Alternative treatment for Spondylosis. The word spondylosis comes from the Greek word for vertebrae.
Spondylosis refers to degenerative changes in the spine such as bone spurs and degenerating intervertebral discs between the vertebrae.
Spondylosis changes in the spine are frequently referred to as osteoarthritis. For example, the phrase “spondylosis of the lumbar spine” means degenerative changes such as osteoarthritis of the vertebral joints and degenerating intervertebral discs (degenerative disc disease) in the low back.
Spondylosis can occur in the cervical spine (neck), thoracic spine (upper and mid back), or lumbar spine (low back). Lumbar spondylosis and cervical spondylosis are the most common.
Cervical spondylosis is that which affects the neck and can radiate into either arms
Thoracic spondylosis frequently does not cause symptoms.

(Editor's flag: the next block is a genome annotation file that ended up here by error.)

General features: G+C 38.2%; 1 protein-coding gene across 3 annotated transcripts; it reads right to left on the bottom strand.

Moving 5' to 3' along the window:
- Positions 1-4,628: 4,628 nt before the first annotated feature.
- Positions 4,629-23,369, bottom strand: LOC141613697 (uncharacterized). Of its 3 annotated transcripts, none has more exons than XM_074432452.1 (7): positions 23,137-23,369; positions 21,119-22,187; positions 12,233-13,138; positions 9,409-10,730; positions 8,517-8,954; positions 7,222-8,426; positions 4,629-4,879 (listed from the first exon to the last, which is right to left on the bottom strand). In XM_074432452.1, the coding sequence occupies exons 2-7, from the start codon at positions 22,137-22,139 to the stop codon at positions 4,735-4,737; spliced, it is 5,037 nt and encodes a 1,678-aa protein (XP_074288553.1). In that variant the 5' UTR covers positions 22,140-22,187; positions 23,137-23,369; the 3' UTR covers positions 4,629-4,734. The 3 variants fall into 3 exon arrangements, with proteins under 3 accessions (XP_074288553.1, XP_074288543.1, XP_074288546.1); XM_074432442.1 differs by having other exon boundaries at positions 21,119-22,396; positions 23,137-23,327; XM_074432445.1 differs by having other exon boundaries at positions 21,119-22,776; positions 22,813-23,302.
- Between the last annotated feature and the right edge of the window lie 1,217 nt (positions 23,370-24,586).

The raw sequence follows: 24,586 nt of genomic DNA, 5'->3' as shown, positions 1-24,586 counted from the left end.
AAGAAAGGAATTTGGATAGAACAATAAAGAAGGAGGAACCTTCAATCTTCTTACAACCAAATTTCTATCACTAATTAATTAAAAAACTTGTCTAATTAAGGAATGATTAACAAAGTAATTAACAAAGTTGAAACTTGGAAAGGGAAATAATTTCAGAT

Lumbosacral spondylosis is that affects both the lumbar spine and the sacral spine (below the lumbar spine, in the midline between the buttocks).
Multilevel spondylosis means that these changes affect multiple vertebrae in the spine.
There are several medical terms that sound similar to and are often confused with spondylosis including the following:
Spondylosis deformans refers to the growth of bone spurs (osteophytes) or bony bridges around a degenerating intervertebral disc in the spine.
Spinal stenosis is the narrowing of the spinal canal. This narrowing of the spinal canal limits the amount of space for the spinal cord and nerves. Pressure on the spinal cord and nerves due to limited space can cause symptoms such as pain, numbness, and tingling.
Sciatica is pain shooting down the sciatic nerve as it runs from the low back down the buttock and the leg, either on one side or both sides. Sciatica often occurs when a herniated disc puts pressure on the sciatic nerve as it exits the spinal canal in the low back. Sciatica is a specific type of radiculopathy (compression or irritation of nerves as they leave the spinal column).